When the human authors of the scriptures cast about for images that would do justice to God’s overflowing generosity, it was only natural for them to focus on the fertile earth right under their feet…and sometimes when these ancient writers rhapsodized about such abundance they got a little carried away, as did the prophet Amos in our first reading: “The time is surely coming, says the Lord, when the one who ploughs shall overtake the one who reaps, and the treader of grapes the one who sows the seed; the mountains shall drip sweet wine, and all the hills shall flow with it….”
The image here is of an impatient ploughman, nervously drumming his fingers, straining at the bit to turn over the sod in preparation for the next crop…
….but this ploughman has a serious case of “ants in the pants” because he’s being forced to cool his heels, dealing with the fact that the current harvest is so plentiful it’s taking forever for the reapers to “bring it all in.” All of them—the ploughmen and the reapers alike, are overwhelmed by the astonishing abundance of God, the surrounding mountains and hills dripping sweet wine, like so many waterfalls.
Such cascading biblical images drawn directly from the realm of agriculture reveal a God who knows only one way of giving. The adjective “stingy”, you see, isn’t even found in the Creator’s vocabulary. God just gives and gives and gives, always with an open hand, forever laying on us more abundance than we can handle.
But if God’s abundance is so breath-taking, why do so many persons go hungry? How is it that too many of us stuff ourselves, while others waste away?
The simplest explanation is that though God is in charge of production, you and I are called to tend the distribution of the earth’s bounty.
Truly there is enough for our need, but not for our greed! The fact that so many of our fellow inhabitants of planet earth go hungry, naked, or homeless is a mark not of our Creator’s failure, but ours--our brokenness, our self-centeredness, our distrust of God, our sinfulness…
But that will never be the final state of affairs. God’s undefeatable love for the whole creation will not be thwarted…which is why in the life, death and resurrection of Jesus Christ…our Creator has stooped down to enter this Creation, to be born into it, to walk upon it, to suffer for it, and finally to be buried in it…all for the sake of rising again to fashion a New Creation.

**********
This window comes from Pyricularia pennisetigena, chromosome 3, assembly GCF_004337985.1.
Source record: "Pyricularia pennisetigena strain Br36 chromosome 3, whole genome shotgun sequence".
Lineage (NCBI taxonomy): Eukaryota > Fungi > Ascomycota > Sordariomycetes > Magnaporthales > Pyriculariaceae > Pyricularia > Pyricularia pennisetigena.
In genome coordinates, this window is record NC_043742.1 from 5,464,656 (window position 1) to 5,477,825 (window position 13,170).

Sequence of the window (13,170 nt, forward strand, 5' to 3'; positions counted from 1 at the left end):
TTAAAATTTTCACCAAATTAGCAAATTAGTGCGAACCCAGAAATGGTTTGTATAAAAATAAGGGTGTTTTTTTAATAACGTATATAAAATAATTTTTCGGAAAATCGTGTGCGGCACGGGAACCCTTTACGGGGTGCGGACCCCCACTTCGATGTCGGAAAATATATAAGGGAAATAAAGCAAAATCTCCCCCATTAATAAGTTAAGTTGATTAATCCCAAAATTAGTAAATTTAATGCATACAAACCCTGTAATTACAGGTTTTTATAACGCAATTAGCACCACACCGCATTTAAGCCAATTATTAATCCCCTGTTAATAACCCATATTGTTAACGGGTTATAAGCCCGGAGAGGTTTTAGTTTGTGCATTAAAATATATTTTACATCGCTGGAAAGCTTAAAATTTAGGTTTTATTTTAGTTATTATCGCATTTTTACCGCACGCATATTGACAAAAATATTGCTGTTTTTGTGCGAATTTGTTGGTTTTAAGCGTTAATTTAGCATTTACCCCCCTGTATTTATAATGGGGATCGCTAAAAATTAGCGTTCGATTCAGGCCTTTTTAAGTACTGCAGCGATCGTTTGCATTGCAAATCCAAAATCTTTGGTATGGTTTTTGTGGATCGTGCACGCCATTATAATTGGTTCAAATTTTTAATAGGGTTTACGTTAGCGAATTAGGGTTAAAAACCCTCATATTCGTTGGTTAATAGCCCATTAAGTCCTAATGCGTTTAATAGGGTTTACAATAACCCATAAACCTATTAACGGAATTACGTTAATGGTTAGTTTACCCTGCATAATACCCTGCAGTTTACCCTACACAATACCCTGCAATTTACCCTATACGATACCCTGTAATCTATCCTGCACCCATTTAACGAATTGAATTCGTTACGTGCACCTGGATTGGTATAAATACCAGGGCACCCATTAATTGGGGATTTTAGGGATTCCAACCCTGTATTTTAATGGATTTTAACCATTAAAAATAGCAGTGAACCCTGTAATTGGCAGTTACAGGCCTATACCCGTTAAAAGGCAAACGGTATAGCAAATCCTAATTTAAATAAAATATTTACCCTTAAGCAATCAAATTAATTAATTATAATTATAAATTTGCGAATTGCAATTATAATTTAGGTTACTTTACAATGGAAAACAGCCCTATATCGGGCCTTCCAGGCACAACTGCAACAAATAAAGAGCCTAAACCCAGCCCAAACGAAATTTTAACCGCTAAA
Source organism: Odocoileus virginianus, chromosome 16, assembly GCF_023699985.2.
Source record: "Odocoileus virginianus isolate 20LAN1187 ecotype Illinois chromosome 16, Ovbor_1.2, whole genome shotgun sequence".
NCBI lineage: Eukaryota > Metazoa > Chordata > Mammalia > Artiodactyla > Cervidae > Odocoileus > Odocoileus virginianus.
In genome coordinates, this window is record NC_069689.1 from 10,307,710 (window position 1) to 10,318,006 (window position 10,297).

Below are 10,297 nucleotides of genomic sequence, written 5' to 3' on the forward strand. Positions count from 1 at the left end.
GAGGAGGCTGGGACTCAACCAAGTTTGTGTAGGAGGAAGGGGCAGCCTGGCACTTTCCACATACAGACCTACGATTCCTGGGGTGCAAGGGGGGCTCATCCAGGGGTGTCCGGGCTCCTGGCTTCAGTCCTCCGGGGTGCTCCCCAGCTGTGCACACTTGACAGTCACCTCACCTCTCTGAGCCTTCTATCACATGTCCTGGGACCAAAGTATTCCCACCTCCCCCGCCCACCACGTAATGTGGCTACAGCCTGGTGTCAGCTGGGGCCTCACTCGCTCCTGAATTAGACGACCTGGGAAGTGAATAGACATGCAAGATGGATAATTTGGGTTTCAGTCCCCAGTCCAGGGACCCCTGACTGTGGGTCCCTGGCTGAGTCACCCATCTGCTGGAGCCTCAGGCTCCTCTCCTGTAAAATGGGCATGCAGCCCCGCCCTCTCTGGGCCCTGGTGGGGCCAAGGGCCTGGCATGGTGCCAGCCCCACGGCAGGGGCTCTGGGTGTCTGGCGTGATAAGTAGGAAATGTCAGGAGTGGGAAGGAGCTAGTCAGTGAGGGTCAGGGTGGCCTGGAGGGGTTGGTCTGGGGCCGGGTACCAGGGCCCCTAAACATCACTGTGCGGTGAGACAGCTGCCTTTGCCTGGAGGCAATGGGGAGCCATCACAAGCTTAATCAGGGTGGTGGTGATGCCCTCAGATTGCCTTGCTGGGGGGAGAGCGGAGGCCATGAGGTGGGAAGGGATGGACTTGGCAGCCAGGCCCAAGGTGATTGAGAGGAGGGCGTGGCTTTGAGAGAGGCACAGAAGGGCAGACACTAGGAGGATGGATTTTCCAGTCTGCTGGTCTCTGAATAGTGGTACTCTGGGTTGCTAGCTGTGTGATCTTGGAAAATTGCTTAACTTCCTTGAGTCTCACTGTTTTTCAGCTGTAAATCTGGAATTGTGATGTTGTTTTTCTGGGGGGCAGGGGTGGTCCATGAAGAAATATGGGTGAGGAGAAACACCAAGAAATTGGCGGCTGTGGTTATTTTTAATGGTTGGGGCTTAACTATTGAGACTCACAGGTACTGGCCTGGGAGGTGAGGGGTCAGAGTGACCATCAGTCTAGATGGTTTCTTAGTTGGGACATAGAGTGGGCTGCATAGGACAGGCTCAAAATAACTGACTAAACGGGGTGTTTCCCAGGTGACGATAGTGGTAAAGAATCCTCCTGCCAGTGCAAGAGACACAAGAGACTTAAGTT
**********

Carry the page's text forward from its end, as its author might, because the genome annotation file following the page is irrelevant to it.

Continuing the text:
Rather than ending with a wan hope that things will somehow work out in the end—the biblical story builds to this crescendo in Revelation 21: “Behold,” God declares, “behold,I am making all things new” (Rev. 21:5)
The wonder and the abundance of the creation point us inevitably to the promise of the Creation: God’s own promise never to abandon all that God has made…
Creation, you see, isn’t a science experiment God cooked up, thinking he’d try it for a while—until something better might come along.
No! Creation is God’s long-term, God’s eternal strategy: “As long as the earth endures (the Creator promises, after the Flood)…As long as the earth endures, seedtime and harvest, cold and heat, summer and winter, day and night, shall not cease.’” (Genesis 8:22)
Our Creator is so deeply invested in the Creation, that he never tires of restoring, refreshing, renewing it….enlisting even the likes of you and me to do our parts, undertaking our callings, our vocations to be steadfast caretakers of the earth and trustworthy co-creators with God.
That, too, was a lesson I learned young—as perhaps you did, too—that the creation is itself the original “renewable resource”…its fragility always surpassed by its resilience…leading us to realize that God’s long-term vision must be ours as well, of a living, breathing Creation that is always being made new.
So we plough the soil with tender care…we avoid treating mother earth like dirt…we gaze beyond the current crop…and we never stop expecting more goodness to flow from our wonder-filled, generous God--our steadfast Creator who always has the final Word: “Behold, I am making all things new.”
In the name of Jesus. Amen.